Harvard Law student tangles with security, immigration officials
A foreign national arrives at the nation’s premier airport. Security personnel, glancing through the hard drive on her laptop, find materials they deem disturbing.
Show us your recent emails, they ask. The traveler refuses.
Held for two days, she is returned home: to America.
The nation where she had landed: Israel.
From The Harvard Crimson:
Hebah M. Ismail ’06 had planned to work with Law School clinical instructor Ahmad Amara in Israel for eight days for a research project on Bedouin land rights, but Ismail was detained in Tel Aviv’s airport for two days and then deported. Now Amara is considering suing for compensation, he said.
Amara, who was not able to complete his research due to Ismail’s absence, said that he hopes to work with the Law School’s International Human Rights Clinic to help ensure that Law School students will not have trouble entering foreign countries in the future.
Tyler R. Giannini, the clinical director of the Law School’s Human Rights Program, wrote in an e-mailed statement that the clinic is “considering the most appropriate response in light of the circumstances and the best interests of Hebah [Ismail] and our future students.”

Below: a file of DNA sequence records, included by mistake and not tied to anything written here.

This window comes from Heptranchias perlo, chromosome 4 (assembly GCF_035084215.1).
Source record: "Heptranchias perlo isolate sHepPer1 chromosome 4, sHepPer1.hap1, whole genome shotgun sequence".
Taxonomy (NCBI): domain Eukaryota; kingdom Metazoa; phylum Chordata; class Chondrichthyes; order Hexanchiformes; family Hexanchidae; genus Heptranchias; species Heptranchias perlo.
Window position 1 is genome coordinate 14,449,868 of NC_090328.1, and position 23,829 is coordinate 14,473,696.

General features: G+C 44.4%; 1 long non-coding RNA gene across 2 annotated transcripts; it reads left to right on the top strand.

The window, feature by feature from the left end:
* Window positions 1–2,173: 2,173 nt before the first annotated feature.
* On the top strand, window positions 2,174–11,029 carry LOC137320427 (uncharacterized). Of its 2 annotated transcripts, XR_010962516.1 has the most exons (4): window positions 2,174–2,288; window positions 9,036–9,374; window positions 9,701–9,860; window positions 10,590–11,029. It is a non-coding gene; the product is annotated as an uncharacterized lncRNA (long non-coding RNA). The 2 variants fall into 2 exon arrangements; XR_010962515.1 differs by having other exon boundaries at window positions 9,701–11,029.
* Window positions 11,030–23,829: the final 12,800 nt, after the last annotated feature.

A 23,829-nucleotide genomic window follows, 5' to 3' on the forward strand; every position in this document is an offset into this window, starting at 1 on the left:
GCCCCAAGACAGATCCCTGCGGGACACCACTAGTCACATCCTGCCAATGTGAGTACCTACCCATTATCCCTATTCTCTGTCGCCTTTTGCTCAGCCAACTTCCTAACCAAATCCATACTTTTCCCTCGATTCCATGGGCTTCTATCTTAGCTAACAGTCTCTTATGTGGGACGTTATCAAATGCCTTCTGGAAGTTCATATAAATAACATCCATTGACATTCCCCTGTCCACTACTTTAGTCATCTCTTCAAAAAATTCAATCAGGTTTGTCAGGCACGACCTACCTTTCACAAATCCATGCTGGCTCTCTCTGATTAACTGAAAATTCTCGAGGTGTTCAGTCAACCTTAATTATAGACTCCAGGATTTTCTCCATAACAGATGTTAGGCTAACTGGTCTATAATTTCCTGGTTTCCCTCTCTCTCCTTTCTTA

Amara hopes that HLS Dean Martha L. Minow will write a letter to the Israeli consulate to protest the “discrimination, humiliation, and mistreatment of [Ismail],” he said.
Personally, I find the narrative of this story troubling.
First, because I have absolutely no problem with the way that country’s security personnel handled her interview. No cooperation, no entry. Fine by me.
Second, because it is oh-so-politically correct for a Harvard Law student to spend a week researching Bedoin land questions in Israel.
But, we all know what would have happened to the Egyptian American woman had she spent the week researching murders of Coptic Christians this Christmas in the land of her ancestry.
Or, had she chosen to investigate child slavery in Muslim Sudan. Women’s rights in Saudi Arabia. Election fraud in Iran. Syrian influence in Lebanon. Expulsion might have looked appealing compared with consequences in those nations.
This is not to suggest that there are no legal questions concerning land ownership amongst Israeli Bedouins. Rather, it is to note the politcal cowardice of her research topic choice.
And, finally, to hope that our own Homeland Security personnel would do such an effective job of screening visitors to this country.